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ISLAMABAD, Sept 15: The Supreme Court declared on Saturday that any threat to independence of the judiciary would amount to denial of access to justice, a fundamental right under the Constitution, and the courts had to exercise their powers and jurisdiction to secure the rights of citizens against arbitrary violations.

While protecting and enforcing the fundamental rights, the courts might also determine the legality of an executive action, Chief Justice Iftikhar Mohammad Chaudhry said in the134-page detailed verdict explaining why a five-judge bench annulled a hurriedly made Contempt of Court Act (COCA), 2012, on Aug 3. The order included additional notes by Justice Jawwad S.

Khawaja and Justice Khilji Arif Hussain.

All constitutional functionaries were bound to follow orders of the court because under Article 248(1) (immunity) no such exception was available to them, the chief justice said.

The exception envisaged under Section 3 of the act by given immunity to a number of office-holders created unreasonable classification which was prohibited under Article 25 (equality of citizens), besides violating due process of law within the contemplation of Article 4 of the Constitution, he said.

The chief justice said there could not be any other view except that the Constitution favoured enlargement of the jurisdiction of the Supreme Court and conferment of supplemental powers and all the executive and the judicial authorities had been commanded by the Constitution to act in aid of the Supreme Court.

The verdict concluded that the legislature while enacting any law pertaining to the jurisdiction and the powers of the Supreme Court had an obligation to show obedience to the Constitution since the lawgivers, like other functionaries, had taken oath to preserve, protect and defend the Constitution.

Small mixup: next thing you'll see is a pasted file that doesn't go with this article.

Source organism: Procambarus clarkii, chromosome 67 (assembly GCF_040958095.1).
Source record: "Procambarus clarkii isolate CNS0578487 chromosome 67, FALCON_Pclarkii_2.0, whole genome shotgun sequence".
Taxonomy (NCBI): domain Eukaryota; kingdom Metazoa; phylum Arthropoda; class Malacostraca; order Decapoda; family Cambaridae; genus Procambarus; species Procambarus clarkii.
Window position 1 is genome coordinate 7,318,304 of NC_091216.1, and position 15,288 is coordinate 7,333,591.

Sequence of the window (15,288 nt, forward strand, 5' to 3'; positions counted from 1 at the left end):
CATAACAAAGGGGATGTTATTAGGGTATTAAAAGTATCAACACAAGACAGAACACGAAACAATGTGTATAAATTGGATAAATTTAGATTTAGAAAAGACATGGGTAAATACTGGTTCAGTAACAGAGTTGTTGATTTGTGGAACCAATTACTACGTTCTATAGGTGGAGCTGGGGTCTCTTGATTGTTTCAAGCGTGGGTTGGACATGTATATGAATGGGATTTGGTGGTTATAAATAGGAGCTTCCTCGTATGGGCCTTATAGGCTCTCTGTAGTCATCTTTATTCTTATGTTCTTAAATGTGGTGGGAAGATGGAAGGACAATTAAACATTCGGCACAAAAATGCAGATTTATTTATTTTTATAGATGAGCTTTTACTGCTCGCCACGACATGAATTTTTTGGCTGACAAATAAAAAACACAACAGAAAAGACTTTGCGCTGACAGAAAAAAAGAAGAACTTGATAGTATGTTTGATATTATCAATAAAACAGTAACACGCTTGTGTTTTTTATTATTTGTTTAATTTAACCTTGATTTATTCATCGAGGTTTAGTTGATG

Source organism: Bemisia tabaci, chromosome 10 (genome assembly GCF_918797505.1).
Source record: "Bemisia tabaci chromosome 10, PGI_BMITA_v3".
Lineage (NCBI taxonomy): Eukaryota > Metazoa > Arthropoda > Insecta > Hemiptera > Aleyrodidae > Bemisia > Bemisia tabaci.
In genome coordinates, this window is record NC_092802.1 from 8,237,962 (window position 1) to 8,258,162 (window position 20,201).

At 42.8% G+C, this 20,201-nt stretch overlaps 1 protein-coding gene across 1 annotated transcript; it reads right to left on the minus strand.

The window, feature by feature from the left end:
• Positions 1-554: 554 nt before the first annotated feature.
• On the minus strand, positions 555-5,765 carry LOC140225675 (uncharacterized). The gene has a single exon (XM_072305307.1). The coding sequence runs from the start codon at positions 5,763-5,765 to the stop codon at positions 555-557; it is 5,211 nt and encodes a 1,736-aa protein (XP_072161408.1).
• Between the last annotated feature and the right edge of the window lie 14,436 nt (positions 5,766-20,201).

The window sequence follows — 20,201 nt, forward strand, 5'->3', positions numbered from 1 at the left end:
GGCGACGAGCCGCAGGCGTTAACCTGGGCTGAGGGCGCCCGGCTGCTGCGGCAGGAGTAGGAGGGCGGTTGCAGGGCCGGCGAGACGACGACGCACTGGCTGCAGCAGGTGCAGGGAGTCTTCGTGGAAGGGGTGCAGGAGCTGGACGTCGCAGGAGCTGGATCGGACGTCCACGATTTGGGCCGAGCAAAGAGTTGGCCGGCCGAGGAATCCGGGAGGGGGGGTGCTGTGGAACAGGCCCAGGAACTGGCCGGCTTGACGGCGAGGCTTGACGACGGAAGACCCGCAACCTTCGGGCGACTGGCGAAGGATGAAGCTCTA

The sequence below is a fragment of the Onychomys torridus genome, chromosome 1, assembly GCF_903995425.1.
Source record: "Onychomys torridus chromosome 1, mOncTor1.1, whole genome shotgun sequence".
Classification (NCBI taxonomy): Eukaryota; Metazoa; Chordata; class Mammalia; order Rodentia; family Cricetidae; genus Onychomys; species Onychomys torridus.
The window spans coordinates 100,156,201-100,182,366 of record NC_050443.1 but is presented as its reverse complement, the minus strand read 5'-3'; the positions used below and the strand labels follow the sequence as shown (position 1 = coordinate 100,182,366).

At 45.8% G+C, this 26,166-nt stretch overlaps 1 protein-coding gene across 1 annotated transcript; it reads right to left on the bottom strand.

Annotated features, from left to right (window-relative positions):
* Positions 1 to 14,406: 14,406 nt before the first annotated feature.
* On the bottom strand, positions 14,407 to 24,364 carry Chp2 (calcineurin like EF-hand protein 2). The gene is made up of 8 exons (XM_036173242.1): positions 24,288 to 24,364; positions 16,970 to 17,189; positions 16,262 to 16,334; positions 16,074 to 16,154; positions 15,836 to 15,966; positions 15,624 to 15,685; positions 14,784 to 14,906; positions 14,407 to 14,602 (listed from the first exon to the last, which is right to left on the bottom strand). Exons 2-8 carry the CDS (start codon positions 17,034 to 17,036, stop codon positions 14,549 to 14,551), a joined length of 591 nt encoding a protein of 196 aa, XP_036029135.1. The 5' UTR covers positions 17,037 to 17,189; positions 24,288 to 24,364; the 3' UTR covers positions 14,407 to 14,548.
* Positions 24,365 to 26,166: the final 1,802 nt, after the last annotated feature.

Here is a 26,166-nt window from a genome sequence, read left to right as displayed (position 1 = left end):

The legislature, while legislating or amending the law, was duty bound to strictly follow the Constitution and the chosen representatives of the people had to act according to the will of the people and had to establish an order which enabled the state to exercise its powers for the benefit of citizens, it said. Such constitutional obligation clearly postulated that whatever law should be enacted must have a nexus with the welfare of the citizens and the parliamentarians, being the trustees under the constitution of their will, had to watch their interests.

The judges of the superior courts were obliged under the Constitution to discharge their prime responsibility of keeping the fountain of justice unsullied and pure and to ensure that nobody was allowed to tarnish the image and the majesty of the court, the verdict said.

By creating a group of special people (public office holders) in the COCA, a threat was posed to the independence of judiciary, it said.

The judgment explained that the power to punish for contempt was a special power which authorised a judge to swiftly and promptly punish a person without recourse to a formal and lengthy trial.

The concept of contempt of court to some authorities was meant to uphold the majesty of the law and the dignity of courts and protect their image in the eyes of the public, whereas others had taken the view that it was not merely not to vindicate the dignity of the court or a judge but to prevent undue interference with the administration of justice, it said. Therefore, the contempt law empowered the courts to prevent by summary proceedings any attempt to interfere with the administration of justice.